Jan 25 Please watch “White Bear” from season two of the Black Mirror series at home, and be prepared to discuss it in class TODAY.

The episode is available at Odegaard on DVD and through Netflix.

Jan 26 Dostoevsky, The House of the Dead, pp. 78-160, Ch. VII (New Acquaintances - Part II, through Ch. II, The Hospital)

Jan 27 Dostoevsky, The House of the Dead, pp. 160-end (Part II, Ch. III, The Hospital - How I Left Prison)

Assignment 3: Reading Quiz on Canvas, House of the Dead



Jan 31 James Tate, “Afterlife.” (CANVAS)

Feb 1 Christian Descent: The Harrowing of Hell and The Descent of the Virgin into Hell (Хождение Богородицы по Мукам)(CANVAS)

Feb 3 Dante’s Inferno: The Graphic Novel  (CANVAS)

Feb 3 The Epic of Gilgamesh (c. 2150 - 1400 BCE), Books 7, 9, & 10 (CANVAS)


Week 6 The Underworld Within: Depression and Grief

Feb 7 Allie Brosh, (b. 1985) Hyperbole & a Half

Reading: “The God of Cake”:,

“The Year Kenny Loggins Ruined Christmas”:

“Wild Animal. Simple Dog Goes for a Joy Ride”

Feb 8 Hyperbole & a Half: Adventures in Depression I & II

Reading on spatial & temporal aspects of depression:

Feb 9 Wristcutters: A Love Story (Goran Dukic, 2007)

Feb 10 Wristcutters


Week 7 Women’s Descent Stories

Feb 14 The Rape of Persephone, from Classical Mythology, by A. R. Moncrieff, and “Prince Danila-Govorila” (Князь Данила-Говорила, 114), (CANVAS)

Feb 15 "Orpheus and Eurydice,” from Classical Mythology and "Inanna (Ishtar)," from Mythology: Voyage of the Hero, David Adams Leeming; “The Descent of Inanna,” translated by Diane Wolkstein & Samuel Noah Kramer (CANVAS)

Feb 16 Sarah Ruhl (b. 1974), Eurydice (CANVAS)

Feb 17 Nana Kwame Adjei-Brenyah (b. 1992) “Through the Flash,” from Friday Black (2018)


Written assignment 4:

  • How does Adjei-Brenyah, a male writer, subvert expectations about women’s descent stories in “Through the Flash”?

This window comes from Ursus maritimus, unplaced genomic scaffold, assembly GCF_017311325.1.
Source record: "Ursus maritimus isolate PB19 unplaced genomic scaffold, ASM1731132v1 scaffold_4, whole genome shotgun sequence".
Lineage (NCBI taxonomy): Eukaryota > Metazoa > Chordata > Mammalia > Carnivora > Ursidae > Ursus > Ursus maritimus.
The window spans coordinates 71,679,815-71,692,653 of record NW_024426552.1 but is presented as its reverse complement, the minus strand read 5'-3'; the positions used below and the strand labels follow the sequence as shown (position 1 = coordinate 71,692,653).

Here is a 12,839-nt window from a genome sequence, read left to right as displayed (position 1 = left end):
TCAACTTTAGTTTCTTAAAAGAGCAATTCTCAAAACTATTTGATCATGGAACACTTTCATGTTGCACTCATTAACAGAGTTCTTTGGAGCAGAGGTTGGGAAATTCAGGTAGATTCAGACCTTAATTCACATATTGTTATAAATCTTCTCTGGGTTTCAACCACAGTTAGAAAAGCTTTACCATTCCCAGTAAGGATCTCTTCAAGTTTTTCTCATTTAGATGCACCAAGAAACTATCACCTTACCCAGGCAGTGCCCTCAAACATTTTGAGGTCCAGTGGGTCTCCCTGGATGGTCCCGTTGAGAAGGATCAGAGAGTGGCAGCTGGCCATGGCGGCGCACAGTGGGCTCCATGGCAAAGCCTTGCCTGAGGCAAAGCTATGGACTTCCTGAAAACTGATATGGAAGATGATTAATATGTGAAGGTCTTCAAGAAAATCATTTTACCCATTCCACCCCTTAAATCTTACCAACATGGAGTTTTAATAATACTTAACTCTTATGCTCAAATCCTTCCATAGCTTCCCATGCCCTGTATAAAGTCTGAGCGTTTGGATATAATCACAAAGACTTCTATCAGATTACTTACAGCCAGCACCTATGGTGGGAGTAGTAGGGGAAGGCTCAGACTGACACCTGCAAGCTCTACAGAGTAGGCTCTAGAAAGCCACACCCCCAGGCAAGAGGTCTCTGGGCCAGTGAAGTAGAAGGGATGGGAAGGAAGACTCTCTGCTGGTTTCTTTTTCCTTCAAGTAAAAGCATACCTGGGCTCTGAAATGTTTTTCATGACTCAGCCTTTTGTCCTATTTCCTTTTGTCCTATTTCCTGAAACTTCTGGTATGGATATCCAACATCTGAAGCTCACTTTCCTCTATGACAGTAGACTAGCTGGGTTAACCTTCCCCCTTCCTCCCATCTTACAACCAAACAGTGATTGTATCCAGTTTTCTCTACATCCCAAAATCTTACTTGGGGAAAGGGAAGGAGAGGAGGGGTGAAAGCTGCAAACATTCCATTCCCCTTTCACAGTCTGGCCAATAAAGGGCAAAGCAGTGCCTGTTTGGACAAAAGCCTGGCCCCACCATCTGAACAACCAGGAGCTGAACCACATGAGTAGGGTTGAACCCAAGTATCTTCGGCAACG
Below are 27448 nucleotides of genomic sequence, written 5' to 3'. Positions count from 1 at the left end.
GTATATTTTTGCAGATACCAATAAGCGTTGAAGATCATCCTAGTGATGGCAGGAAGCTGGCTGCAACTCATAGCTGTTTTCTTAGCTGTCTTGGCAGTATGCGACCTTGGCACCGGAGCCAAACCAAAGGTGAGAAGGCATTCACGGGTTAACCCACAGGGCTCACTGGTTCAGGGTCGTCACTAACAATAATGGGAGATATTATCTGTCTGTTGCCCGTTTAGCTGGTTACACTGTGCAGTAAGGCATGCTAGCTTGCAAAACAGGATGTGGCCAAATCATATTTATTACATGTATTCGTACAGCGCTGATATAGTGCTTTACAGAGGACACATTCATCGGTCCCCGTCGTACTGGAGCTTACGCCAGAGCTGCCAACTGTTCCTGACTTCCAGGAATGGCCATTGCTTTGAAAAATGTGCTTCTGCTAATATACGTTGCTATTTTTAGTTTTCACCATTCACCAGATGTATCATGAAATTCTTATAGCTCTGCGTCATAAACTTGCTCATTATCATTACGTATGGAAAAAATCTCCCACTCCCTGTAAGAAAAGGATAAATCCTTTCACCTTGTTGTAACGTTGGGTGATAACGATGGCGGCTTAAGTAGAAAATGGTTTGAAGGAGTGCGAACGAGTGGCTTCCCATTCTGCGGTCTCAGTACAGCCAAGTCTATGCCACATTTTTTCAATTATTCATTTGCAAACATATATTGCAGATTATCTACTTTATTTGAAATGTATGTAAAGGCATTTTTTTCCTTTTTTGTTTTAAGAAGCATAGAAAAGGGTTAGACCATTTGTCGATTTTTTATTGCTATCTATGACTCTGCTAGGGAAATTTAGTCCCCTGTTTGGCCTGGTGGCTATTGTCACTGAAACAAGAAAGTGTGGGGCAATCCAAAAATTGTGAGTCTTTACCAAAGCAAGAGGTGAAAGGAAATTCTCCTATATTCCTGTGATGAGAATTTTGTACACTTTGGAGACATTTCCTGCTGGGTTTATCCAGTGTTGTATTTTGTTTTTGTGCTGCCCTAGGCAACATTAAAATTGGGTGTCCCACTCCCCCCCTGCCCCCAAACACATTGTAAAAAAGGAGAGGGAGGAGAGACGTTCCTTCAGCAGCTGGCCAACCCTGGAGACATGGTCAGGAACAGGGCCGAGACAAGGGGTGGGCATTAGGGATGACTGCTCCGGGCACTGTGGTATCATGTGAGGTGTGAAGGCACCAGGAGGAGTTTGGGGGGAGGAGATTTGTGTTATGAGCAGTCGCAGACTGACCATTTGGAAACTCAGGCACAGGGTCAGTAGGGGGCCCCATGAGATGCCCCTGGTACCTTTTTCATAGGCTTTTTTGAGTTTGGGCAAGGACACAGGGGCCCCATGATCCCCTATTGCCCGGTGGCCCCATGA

Students taking the class for writing credit must upload drafts of their final papers by Sunday, February 20th, 10 pm:


Week 8 Modernity


Feb 22 Notes on the Underground, Rosalind Williams, Ch. 1-4

Feb 23 The labyrinth: “Theseus,” from Classical Myths that Live Today and “Heracles” from Mythology: Voyage of the Hero (CANVAS)

Feb 24 Notes on the Underground, Rosalind Williams, Ch. 5-7

Written assignment 5:

  • Upload an image of "artificial infinitude" pasted into a Word doc or PDF
  • Below the image, explain in one paragraph why the image that you selected represents artificial infinitude
  • Assignment must be uploaded by 8 pm, Wednesday, February 23rd, because we’ll be looking at them and discussing them in class on Feb 24th
  • Please do not ask me or Stef what “artificial infinitude” is.
  • If you ask us what “artificial infinitude” is, we’ll know you haven’t done the reading.


Week 9 Modernity

Feb 28 Yevgeny Zamyatin (1884-1937), “On Literature, Revolution, Entropy, and Other Matters” (О литературе, революции, энтропии и прочем, 1923) (CANVAS)

Mar 1 Yevgeny Zamyatin (1884-1937), We (Мы, 1921) Records 1-19, pp. 3-100

Mar 2 We, Records 20-40, pp. 101-203

Assignment 6: Reading quiz on We

Mar 3 What Do We Mean When We Talk About the West? Frederick Jackson Turner, “The Significance of the Frontier in American History” (1893) (CANVAS)


Week 10 The West

Mar 7 No Country for Old Men (Joel and Ethan Coen, 2007) (shown in class)

Mar 8 No Country for Old Men

Mar 9 No Country for Old Men

Mar 10 Final thoughts, discussion of final projects

Written assignment 7:

(Due March 13, 2022)

  • Does Turner’s optimistic and unquestioningly colonialist discussion of the American frontier have any relevance to the Coen brothers’ late 20th century vision of the West?
  • If the Western is a distinctly American version of the underworld, it should offer its travelers what underworlds do: initiation, wisdom, love, redemption, as well as suffering.
  • Does it, though, in No Country for Old Men?
  • If not, does it offer anything in place of the old values?

Written assignments

There are seven assignments that ask you to reflect on the materials that we read.